1989: Mira Nair’s famous film Salaam Bombay! (1988) was nominated for Best Foreign Language Film at the 61st Academy Awards. Salaam Bombay went on to win multiple other honours despite not taking home the Oscar, such as the Caméra d’Or at the Cannes Film Festival and the Audience Award at the Sundance Film Festival. The movie provides a glimpse at the struggles daily street kids in Mumbai’s slums must overcome.
Legendary Bengali director Satyajit Ray was presented with an honorary Academy Award during the 64th Academy Awards, making him the first and only Indian to do so to date. The honour was given “in honour of his exceptional command of the craft of motion pictures and of his profound humanitarian vision, which has had a lasting impact on filmmakers and spectators all over the world.” The Apu Trilogy (1955–1959), The Music Room (1958), The Big City (1963), Charulata (1964), and the Goopy–Bagha trilogy are only a few of Ray’s well-known works.
Howards End (1992), a historical romance film, received Merchant’s third Academy Award nomination for Best Picture. The movie, which was not given the prize, went on to receive favourable reviews and was a financial success, making nearly $32 million on a $8 million budget. It was the third Forster novel that Merchant Ivory Productions has adapted.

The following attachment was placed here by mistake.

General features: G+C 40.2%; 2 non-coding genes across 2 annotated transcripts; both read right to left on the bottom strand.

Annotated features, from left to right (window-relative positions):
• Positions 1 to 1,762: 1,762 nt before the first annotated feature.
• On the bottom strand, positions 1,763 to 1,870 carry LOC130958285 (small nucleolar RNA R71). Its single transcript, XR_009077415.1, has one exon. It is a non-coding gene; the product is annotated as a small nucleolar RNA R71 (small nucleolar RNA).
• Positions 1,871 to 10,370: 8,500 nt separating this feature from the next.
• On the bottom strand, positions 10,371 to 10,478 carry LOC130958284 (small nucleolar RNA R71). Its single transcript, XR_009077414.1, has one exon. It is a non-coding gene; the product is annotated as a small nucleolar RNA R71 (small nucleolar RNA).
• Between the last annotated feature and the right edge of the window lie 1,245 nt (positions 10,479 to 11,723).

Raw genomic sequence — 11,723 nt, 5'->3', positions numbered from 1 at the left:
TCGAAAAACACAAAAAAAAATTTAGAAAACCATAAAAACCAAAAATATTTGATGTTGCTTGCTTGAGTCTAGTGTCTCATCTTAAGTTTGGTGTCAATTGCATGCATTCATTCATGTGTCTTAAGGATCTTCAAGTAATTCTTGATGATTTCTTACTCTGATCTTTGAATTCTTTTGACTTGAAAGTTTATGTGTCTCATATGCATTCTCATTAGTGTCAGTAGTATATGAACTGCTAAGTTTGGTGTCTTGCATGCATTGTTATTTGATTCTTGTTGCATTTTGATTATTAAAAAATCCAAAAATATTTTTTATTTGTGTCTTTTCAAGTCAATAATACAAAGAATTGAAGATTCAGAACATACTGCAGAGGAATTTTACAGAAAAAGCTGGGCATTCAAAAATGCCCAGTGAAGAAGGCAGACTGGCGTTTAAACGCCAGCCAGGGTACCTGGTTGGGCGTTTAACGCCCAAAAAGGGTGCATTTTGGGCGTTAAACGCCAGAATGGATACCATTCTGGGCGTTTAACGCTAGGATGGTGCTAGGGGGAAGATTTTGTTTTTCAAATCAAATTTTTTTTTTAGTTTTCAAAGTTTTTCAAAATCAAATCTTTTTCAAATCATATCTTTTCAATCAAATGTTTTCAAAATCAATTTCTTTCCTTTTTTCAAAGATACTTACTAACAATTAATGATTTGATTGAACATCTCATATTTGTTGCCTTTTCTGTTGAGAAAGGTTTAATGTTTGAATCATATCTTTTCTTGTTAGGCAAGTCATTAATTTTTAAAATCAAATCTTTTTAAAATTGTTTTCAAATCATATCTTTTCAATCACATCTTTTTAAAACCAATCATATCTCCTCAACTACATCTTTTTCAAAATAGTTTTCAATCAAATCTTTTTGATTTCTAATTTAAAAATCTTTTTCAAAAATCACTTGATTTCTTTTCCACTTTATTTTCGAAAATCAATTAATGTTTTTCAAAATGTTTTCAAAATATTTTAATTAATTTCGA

The Remains of the Day (1993), another Merchant Ivory movie, received a Best Picture nomination for the 66th Academy Awards. The British Film Institute placed The Remains of the Day as the 64th greatest British film of the 20th century, despite it yet again failing to win an Oscar.
Tiny Terrorist (2004) by Ashvin Kumar was up for Best Short Subject (Live Action) at the 77th Academy Awards. The movie tells the tale of a young Pakistani child who unintentionally enters India and is misidentified as a terrorist. Little Terrorist received a number of prizes at international film festivals, including the Best Short Film Award at the Rhode Island International Film Festival and the Best Short Film Award at the Montréal World Film Festival, while losing the Oscar.